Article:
United Way Golf Classic to Tee Off July 13th


John Nelson, chairperson for the 20th Annual United Way Golf Classic, meets with committee members to discuss details of the event.Fulton, NY ? One of the area?s most anticipated and largest golf tournaments, the United Way of Greater Oswego County?s Annual Golf Classic is looking to be bigger than ever this year. Scheduled for Monday, July 13th, the United Way Annual Golf Classic will be held at one of Central New York?s finest private golf courses, the Oswego County Club.

Celebrating its 20th year, the United Way Golf Classic provides community members with an opportunity to enjoy a fun day of golf while supporting their local United Way. ?We?re proud to be having our 20th Golf Classic at such a beautiful course as the Oswego County Club. This is the third year that the Oswego County Club has hosted the event and keeps getting better every year,? said United Way Resource Development Director Ali McGrath.

According to Planning Committee Chairperson, John Nelson of the Nelson Funeral Home, the committee is working diligently to ensure that all golfers and sponsors will enjoy a great day of golf for a great cause. “We are excited to be returning to the Oswego County Club for the United Way 2015 Golf Classic. The United Way Golf classic is an excellent opportunity for people to gather and support the mission of the United Way while enjoying a round of golf on one of New York’s finest private courses,? said Nelson.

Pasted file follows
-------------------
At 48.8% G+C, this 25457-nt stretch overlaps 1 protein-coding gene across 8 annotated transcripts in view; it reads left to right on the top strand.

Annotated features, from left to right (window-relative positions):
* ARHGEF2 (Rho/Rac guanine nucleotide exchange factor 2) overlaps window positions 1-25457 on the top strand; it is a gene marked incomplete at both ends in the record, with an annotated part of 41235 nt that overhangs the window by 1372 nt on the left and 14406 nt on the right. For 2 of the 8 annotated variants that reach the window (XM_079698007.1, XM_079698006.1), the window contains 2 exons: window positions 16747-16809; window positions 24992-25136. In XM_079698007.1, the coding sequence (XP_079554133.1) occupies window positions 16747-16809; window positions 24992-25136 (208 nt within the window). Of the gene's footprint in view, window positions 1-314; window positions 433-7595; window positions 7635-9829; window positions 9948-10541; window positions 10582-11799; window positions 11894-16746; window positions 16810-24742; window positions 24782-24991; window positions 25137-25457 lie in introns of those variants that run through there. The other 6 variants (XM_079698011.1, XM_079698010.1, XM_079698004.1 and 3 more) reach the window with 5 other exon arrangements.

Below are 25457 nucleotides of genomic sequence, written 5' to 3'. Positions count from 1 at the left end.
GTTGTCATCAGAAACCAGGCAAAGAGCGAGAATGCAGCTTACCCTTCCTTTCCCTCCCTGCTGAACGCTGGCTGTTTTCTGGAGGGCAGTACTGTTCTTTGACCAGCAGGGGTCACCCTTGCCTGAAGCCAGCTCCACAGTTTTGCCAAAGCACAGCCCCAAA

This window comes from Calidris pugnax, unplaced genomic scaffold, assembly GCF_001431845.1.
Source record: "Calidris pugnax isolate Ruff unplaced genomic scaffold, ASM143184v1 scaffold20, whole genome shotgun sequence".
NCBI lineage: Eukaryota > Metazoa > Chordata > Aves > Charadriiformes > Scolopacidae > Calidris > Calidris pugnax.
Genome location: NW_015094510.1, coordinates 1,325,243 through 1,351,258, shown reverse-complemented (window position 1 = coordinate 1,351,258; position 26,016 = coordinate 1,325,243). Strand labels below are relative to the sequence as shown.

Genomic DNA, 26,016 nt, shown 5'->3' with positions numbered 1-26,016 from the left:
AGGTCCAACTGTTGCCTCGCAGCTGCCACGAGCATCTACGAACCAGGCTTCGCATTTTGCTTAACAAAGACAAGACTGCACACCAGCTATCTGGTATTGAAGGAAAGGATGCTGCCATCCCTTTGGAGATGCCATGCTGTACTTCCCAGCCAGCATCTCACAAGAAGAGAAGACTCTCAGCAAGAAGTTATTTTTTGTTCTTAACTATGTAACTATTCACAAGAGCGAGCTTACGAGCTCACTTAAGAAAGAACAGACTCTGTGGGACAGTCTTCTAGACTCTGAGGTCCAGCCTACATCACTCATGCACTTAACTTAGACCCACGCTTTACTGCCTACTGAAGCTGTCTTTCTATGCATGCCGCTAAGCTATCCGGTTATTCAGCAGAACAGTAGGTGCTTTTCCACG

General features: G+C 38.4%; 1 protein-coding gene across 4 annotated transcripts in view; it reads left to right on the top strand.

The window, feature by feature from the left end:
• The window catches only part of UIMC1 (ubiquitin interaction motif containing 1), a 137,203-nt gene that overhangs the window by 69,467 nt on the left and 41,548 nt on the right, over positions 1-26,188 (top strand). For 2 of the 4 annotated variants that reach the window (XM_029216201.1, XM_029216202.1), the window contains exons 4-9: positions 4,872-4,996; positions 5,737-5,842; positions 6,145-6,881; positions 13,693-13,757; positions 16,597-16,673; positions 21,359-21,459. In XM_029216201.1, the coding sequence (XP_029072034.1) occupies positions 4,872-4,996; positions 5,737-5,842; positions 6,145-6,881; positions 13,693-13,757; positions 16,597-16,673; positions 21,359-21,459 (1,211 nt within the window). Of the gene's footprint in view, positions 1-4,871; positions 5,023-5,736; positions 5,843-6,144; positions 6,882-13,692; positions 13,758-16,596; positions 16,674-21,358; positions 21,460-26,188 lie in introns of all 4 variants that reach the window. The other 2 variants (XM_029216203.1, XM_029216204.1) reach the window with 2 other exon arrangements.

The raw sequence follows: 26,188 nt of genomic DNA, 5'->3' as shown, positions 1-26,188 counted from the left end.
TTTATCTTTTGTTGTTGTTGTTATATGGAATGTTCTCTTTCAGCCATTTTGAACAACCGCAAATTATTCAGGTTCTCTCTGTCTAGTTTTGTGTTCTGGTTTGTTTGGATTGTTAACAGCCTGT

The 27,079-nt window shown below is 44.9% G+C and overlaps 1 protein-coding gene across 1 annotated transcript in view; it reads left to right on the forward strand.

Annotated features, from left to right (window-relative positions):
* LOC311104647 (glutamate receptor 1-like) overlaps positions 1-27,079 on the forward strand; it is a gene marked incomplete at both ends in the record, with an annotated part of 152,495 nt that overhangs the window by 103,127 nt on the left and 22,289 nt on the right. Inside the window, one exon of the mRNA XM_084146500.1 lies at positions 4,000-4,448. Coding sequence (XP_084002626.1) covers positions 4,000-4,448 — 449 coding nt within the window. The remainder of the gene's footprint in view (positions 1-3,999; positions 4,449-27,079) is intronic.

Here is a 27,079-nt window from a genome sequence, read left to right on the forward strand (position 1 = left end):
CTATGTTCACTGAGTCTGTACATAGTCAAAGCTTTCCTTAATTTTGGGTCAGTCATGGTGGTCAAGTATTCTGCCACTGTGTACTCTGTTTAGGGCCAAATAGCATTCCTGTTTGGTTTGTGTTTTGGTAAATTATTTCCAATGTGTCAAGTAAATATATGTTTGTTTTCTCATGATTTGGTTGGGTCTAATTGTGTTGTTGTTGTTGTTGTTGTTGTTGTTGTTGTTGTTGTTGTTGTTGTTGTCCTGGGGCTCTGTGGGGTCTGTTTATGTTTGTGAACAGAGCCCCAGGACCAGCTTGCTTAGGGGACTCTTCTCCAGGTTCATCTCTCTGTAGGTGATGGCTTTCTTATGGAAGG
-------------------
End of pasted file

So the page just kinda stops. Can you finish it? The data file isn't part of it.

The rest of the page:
The 2015 United Way Golf Classic will follow last year?s successful format by offering two flights of golf, an 8:00 a.m. tee off and a 2:00 p.m. tee off. Registration for the four man captain and crew teams includes: golf cart, goodie bag, breakfast, snacks, and a chicken and steak lunch for morning flight; Sandwiches, snacks and a chicken and steak dinner for the afternoon flight.

Each flight will feature a variety of on course games including a chance to win a car at the designated Burritt Motors Hole-In Hole hole, closest to the pin, putting contest, longest drive and beat the pro, along with a 50 / 50 drawing, silent auction and a drawing to win two Adirondack chairs.

Major sponsors for this year?s United Way Golf Classic include Novelis, Entergy, National Grid, Exelon Generation, Planned Results, and Burritt Motors. McGrath added that there are sponsorship opportunities available for those interested in being a part of the United Way Golf Classic including corporate foursome sponsorships and hole sponsorships. United Way is also accepting items for the silent auction that takes place immediately following the tournament, for businesses that would like to lend their support at that level.